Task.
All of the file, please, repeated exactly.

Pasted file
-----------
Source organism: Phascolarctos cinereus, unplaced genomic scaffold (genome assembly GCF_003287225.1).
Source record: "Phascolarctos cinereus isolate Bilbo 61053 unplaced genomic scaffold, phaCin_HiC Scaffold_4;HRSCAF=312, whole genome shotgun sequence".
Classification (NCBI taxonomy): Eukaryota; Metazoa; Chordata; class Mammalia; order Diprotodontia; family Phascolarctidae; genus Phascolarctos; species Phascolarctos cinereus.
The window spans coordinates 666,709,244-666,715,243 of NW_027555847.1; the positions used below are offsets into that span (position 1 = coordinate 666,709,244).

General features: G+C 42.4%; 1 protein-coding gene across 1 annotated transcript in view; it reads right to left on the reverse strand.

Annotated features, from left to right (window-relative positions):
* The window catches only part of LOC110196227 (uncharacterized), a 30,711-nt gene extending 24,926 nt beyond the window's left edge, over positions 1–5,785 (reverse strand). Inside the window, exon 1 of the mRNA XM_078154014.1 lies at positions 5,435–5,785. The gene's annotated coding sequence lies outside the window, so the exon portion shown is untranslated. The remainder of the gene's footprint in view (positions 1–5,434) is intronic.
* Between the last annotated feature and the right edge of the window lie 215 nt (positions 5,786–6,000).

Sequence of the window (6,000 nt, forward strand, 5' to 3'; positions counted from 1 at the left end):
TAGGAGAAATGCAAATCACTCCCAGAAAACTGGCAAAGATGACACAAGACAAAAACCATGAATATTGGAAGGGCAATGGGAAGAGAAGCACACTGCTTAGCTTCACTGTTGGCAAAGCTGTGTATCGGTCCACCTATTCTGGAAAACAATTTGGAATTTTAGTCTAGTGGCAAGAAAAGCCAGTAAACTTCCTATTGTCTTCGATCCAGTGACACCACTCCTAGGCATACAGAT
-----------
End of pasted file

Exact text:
Source organism: Phascolarctos cinereus, unplaced genomic scaffold (genome assembly GCF_003287225.1).
Source record: "Phascolarctos cinereus isolate Bilbo 61053 unplaced genomic scaffold, phaCin_HiC Scaffold_4;HRSCAF=312, whole genome shotgun sequence".
Classification (NCBI taxonomy): Eukaryota; Metazoa; Chordata; class Mammalia; order Diprotodontia; family Phascolarctidae; genus Phascolarctos; species Phascolarctos cinereus.
The window spans coordinates 666,709,244-666,715,243 of NW_027555847.1; the positions used below are offsets into that span (position 1 = coordinate 666,709,244).

General features: G+C 42.4%; 1 protein-coding gene across 1 annotated transcript in view; it reads right to left on the reverse strand.

Annotated features, from left to right (window-relative positions):
* The window catches only part of LOC110196227 (uncharacterized), a 30,711-nt gene extending 24,926 nt beyond the window's left edge, over positions 1–5,785 (reverse strand). Inside the window, exon 1 of the mRNA XM_078154014.1 lies at positions 5,435–5,785. The gene's annotated coding sequence lies outside the window, so the exon portion shown is untranslated. The remainder of the gene's footprint in view (positions 1–5,434) is intronic.
* Between the last annotated feature and the right edge of the window lie 215 nt (positions 5,786–6,000).

Sequence of the window (6,000 nt, forward strand, 5' to 3'; positions counted from 1 at the left end):
TAGGAGAAATGCAAATCACTCCCAGAAAACTGGCAAAGATGACACAAGACAAAAACCATGAATATTGGAAGGGCAATGGGAAGAGAAGCACACTGCTTAGCTTCACTGTTGGCAAAGCTGTGTATCGGTCCACCTATTCTGGAAAACAATTTGGAATTTTAGTCTAGTGGCAAGAAAAGCCAGTAAACTTCCTATTGTCTTCGATCCAGTGACACCACTCCTAGGCATACAGAT